Remember early in Curb when we see Larry yell at a man in wheelchair for failing to control his vehicle properly? It’s pretty cringeworthy right? At first we squirm and then we laugh at Larry’s insensitivity, but the comedy stems from Larry’s naive attempts to treat everyone equally – a characteristic that marks Larry at out as a kind of modern day hero.

This theme emerges again in season five when Larry borrows a key to the mens-room while he’s at the private detective’s office. Larry inadvertently uses the disabled toilet because the other stall is in use. Naturally, he finds himself in a heated debate with a disabled person who’s left queuing. Is the correct term ‘handicapped’ or ‘disabled’ goes the quarrel. Larry’s point that neither term is “that hot” is both funny and sharp. Later, when the same disabled guy uses his stall, Larry feels he has the moral high ground. Larry’s rejoinder about the term ‘normal’, points the finger at political correctness and the deficiencies of the English language.

It’s an issue David frequently toys with, but escalates to its limits in the season seven episode Denise Handicapped, when Larry inadvertently finds himself on a date with a wheelchair user, Denise (Anita Barone). Reaping the benefits of the respect this seems to bring him, Larry calls on another wheelchair user for a date when he loses Denise’s number. Both dates eventually come face to face – an event most sitcoms would deliver as the punchline. Not David. Here the gag spirals when Larry is forced to reveal that he used their disabilities as descriptors in his phone.

Oh… and then there was that ‘Freak Book’.

Larry David Jeff Garlin


7. Ethnicity: Larry Meets the Blacks

Wanda: Sheriff? That’s the perfect name for a racist dog. Where d’you get this dog, a Klan meeting or something?… You got a Klan dog looking at me like I’m a damn t-bone

Racist dogs, ladies in burkas, Korean chefs, Japanese kamikaze pilots: no-one’s safe from fictional Larry’s inquisitiveness about ethnic diversity. America’s self consciousness about treatment of race is one of David’s favourite themes and one he returns to again and again.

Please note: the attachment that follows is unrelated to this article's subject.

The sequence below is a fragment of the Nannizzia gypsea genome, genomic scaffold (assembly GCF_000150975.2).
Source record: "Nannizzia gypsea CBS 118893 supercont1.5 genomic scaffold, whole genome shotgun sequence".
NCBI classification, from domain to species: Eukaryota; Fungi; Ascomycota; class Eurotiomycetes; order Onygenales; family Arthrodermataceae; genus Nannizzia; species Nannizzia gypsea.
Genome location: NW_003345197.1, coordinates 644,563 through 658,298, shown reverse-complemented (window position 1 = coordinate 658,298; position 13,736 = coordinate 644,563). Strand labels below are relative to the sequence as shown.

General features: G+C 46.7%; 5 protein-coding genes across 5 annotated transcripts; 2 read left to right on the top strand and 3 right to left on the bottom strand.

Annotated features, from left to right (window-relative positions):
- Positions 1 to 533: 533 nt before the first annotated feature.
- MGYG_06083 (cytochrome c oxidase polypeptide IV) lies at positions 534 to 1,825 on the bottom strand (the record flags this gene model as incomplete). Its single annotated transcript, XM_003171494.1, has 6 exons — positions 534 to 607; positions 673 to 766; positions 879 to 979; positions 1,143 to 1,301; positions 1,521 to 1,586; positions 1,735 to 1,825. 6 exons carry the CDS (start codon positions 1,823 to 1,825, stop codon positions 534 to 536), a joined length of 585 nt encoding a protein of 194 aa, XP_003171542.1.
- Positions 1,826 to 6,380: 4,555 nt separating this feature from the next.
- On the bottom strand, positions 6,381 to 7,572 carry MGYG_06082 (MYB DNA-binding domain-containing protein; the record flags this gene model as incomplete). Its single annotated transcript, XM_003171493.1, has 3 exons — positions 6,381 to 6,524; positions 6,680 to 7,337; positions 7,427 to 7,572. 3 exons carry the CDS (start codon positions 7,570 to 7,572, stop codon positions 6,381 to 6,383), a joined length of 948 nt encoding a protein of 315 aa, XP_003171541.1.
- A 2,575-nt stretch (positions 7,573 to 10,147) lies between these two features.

Larry’s relationship with African-Americans provides Curb with the most material, usually stemming from Larry’s actions being misunderstood. In early seasons, Cheryl’s (Cheryl Hines) friend Wanda (Wanda Sykes) is the perfect device for highlighting fictional Larry’s mistakes. As Larry’s curiosity takes hold, he asks questions most people would be afraid to:

“Is it wrong to assume that a Black man wearing a bow-tie is a Muslim?” and “Have you noticed if she [adopted Chinese daughter] has a proclivity for chopsticks?”.

Yet the outspoken Larry is afraid to sack an African-American employee, fearing that this action says more about him than it does about his employee’s workmanship.

Larry David Wanda Curb Your Enthusiasm

© 2011 – HBO

In later seasons Wanda is replaced by Leon Black (J.B. Smoove) as the main trigger for Larry’s racial misunderstandings and blunders. “That’s like if my last name was Jew… like Larry Jew”, he says on meeting Leon’s family.

6. Masturbation: Seinfeld’s X-Rated Contest

Kramer: Wait a second, count me in on this.
Jerry: You? You’ll be out before we get the check.


Widely regarded as one of Seinfeld’s best episodes, Larry David was initially nervous about NBC’s reaction to the season four instalment The Contest. After George is caught by his mother “you know”, the gang make a bet to see who can hold out the longest. Much of this episode’s appeal flows from the way the dialogue carefully avoids the word ‘masturbation’, with the cast using a range of insinuations and meticulous suggestions instead. Of course, as Jerry and George become increasingly paranoid, hilarious consequences ensue. The episode saw the show win a Primetime Emmy and Larry David a Writer’s Guild Award.


In the 2000s, David was able to revisit the idea more overtly in Curb episode The Anonymous Donor (S6). It’s the source of perhaps the most hysterical interaction between Larry and Leon Black when Cheryl finds “a stain” on Leon’s sheets. When the culprit is finally discovered, Curb hits on something Seinfeldian as the couples debate where and when it’s acceptable to ‘jerk off’.

Are any of these your favourite, funniest, most provocative moments? Do you think Larry David has gone too far or does he go just the right amount? Drop me a line in the comment box and let me know what you think.
And don’t forget to check back later in the week for the top five. In the meantime, check out more coverage of Larry David’s Q&A in this article from The Hollywood Reporter.